Court gets soft on genital-yanker’s fine

Image courtesy of stock.xchng

Image courtesy of stock.xchng

A Limpopo woman’s R3 000 fine for locking up her unfaithful husband and pulling his testicles until he bled has been replaced on appeal by a suspended sentence.

North Gauteng High Court Judges Ronel Tolmay and Cynthia Pretorius confirmed the conviction of 27-year-old Gladys Chauke on a charge of assaulting her husband Amos Mashimbye with the intent to seriously injure him, but set aside her fine of R3 000 or 12 months’ imprisonment.

Chauke was instead given a suspended sentence of a R1 000 fine or three months’ imprisonment on condition she was not again convicted of assault in the next five years.

Chauke lured her husband into his girlfriend’s home, locked him up and threw away the key after earlier catching them having sex.

She hit him on the head with a mug and a wooden spoon, bit him on the shoulder and grabbed him by the testicles and pulled. Chauke’s grip on him was so tight that his girlfriend had to pry her fingers off his private parts, whereafter he jumped through a window and fled with bleeding testicles.

Mashimbye had to have stitches in his private parts and spent a night in hospital after his ordeal.

He later told a Saselamani magistrate he did not know why Chauke had attacked him so viciously that a doctor had to patch up his private parts.

He denied her claims that she had grabbed his private parts in self-defence after he hit and throttled her.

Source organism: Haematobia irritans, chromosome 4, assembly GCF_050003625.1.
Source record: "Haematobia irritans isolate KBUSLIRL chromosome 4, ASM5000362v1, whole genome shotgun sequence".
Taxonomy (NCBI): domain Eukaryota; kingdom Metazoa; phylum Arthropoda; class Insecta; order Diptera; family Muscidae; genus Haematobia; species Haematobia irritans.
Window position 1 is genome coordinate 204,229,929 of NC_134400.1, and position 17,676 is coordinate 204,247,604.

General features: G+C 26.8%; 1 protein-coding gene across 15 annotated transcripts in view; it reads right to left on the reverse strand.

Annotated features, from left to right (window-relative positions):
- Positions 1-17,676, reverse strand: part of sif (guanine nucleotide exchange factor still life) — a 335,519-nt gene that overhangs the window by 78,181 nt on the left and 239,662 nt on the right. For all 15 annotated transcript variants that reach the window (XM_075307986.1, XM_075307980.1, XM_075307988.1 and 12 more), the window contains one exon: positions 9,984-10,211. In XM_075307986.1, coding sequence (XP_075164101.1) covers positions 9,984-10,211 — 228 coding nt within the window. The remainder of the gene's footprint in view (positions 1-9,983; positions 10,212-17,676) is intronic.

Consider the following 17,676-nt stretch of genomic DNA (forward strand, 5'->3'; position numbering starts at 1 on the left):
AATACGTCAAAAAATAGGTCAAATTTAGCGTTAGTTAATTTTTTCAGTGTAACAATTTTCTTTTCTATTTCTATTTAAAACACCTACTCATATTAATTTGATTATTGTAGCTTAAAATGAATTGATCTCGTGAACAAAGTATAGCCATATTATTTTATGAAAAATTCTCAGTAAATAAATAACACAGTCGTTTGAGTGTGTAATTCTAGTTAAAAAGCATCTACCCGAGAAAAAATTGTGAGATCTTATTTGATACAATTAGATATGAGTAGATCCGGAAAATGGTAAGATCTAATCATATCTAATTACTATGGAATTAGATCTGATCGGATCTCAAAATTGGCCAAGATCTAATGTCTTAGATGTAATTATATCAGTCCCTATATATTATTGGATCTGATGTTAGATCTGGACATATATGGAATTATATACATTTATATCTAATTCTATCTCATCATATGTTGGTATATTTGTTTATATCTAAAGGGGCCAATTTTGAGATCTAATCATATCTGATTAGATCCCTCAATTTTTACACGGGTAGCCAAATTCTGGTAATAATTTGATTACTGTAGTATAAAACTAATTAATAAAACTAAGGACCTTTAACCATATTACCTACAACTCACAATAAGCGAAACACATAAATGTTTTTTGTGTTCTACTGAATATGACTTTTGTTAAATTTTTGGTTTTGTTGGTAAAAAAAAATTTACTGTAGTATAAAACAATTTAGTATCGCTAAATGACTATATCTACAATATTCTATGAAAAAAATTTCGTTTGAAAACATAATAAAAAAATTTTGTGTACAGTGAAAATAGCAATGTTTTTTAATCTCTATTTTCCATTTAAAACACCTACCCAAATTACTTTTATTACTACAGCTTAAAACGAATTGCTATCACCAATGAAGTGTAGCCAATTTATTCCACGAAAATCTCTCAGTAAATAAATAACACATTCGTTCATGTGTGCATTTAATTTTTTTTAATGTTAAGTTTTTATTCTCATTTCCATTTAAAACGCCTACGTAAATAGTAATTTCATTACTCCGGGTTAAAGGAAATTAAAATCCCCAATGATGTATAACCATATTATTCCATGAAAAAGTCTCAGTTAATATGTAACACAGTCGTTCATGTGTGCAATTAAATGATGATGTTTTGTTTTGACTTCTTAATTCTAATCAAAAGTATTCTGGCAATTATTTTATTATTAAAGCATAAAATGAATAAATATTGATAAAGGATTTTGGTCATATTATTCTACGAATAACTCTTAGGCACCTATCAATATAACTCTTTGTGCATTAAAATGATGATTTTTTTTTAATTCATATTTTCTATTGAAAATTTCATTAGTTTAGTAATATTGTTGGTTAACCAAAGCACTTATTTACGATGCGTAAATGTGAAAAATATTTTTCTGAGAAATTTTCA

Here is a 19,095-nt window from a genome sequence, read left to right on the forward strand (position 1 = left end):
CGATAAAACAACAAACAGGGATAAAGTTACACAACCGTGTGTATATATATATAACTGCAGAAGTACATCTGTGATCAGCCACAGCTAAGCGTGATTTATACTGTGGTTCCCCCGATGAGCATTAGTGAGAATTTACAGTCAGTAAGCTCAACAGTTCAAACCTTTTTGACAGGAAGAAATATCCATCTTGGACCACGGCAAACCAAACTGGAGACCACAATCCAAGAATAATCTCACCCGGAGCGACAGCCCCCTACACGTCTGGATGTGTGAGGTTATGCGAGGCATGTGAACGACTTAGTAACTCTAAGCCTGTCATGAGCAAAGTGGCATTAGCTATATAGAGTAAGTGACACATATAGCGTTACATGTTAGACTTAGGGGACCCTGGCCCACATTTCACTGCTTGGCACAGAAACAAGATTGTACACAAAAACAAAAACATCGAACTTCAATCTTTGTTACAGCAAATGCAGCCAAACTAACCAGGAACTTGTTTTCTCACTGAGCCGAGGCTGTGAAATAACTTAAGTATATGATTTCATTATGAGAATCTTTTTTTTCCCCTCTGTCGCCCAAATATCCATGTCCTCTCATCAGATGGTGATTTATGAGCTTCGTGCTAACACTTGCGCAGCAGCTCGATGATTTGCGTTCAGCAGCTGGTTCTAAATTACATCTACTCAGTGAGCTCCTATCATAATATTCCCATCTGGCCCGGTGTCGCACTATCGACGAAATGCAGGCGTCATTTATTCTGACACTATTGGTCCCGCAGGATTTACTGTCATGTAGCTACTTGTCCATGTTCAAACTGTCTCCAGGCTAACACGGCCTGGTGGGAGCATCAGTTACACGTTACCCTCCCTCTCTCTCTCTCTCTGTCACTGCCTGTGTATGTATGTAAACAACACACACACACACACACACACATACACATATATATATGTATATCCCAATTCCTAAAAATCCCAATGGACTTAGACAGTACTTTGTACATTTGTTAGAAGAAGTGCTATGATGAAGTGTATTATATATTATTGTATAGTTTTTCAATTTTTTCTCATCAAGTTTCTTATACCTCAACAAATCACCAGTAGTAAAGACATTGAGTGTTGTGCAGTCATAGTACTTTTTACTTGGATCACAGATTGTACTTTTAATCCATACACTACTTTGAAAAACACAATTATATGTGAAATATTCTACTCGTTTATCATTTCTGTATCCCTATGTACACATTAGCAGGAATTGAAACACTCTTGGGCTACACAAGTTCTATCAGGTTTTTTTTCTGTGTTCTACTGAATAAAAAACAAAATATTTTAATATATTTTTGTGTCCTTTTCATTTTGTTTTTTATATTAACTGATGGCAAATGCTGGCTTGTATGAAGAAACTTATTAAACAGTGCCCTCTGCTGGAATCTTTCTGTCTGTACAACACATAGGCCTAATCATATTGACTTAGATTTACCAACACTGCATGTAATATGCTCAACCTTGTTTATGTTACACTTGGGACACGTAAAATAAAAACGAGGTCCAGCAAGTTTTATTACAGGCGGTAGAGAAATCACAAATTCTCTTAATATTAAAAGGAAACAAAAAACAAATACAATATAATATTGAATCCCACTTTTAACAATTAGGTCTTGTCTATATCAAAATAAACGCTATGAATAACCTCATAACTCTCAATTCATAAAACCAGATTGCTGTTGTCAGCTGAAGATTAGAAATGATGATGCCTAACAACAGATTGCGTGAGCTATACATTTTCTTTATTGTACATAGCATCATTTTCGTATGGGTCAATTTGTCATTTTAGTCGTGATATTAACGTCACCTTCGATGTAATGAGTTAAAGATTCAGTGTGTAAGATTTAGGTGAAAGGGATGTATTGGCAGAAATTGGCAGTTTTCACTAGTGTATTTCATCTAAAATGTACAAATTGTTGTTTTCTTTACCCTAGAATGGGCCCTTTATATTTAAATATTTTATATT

He testified that his wife had told him she wanted to “discipline a whore” and wanted to kill him “so that she could leave him”.

According to Chauke, her husband had attacked her and told her he did not have time for nonsense after she asked him to talk about their problems.

The magistrate defended the sentence, saying Chauke had planned the attack and battered her husband in a vicious, cruel and degrading manner on “very delicate and intricate parts of human anatomy”.

Judge Tolmay said the incident had occurred as a result of a love triangle and could be referred to as a crime of passion, which was to be regarded as a mitigating factor.

She said the sentence imposed induced a sense of shock and the magistrate should have given more weight to the accused’s emotional state and to the fact that the assault itself was not of a serious nature.

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